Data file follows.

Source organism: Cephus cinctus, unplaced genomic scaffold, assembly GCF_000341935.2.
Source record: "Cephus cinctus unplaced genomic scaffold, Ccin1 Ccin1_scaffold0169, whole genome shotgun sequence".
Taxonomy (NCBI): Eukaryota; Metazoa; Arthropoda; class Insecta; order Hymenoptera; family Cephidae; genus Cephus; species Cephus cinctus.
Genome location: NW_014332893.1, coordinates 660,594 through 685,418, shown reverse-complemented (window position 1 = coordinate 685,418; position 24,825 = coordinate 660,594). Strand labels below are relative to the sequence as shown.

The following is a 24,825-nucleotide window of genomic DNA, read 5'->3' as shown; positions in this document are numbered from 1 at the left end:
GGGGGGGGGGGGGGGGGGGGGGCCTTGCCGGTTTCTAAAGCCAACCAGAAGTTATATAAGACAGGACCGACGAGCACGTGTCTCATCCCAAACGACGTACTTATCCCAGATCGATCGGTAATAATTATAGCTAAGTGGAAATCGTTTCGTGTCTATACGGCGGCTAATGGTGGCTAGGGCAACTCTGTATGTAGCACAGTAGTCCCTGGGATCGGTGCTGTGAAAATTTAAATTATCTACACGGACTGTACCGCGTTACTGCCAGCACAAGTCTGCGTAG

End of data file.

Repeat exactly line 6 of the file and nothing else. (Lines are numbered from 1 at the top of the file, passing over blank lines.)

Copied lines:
GGGGGGGGGGGGGGGGGGGGGGCCTTGCCGGTTTCTAAAGCCAACCAGAAGTTATATAAGACAGGACCGACGAGCACGTGTCTCATCCCAAACGACGTACTTATCCCAGATCGATCGGTAATAATTATAGCTAAGTGGAAATCGTTTCGTGTCTATACGGCGGCTAATGGTGGCTAGGGCAACTCTGTATGTAGCACAGTAGTCCCTGGGATCGGTGCTGTGAAAATTTAAATTATCTACACGGACTGTACCGCGTTACTGCCAGCACAAGTCTGCGTAG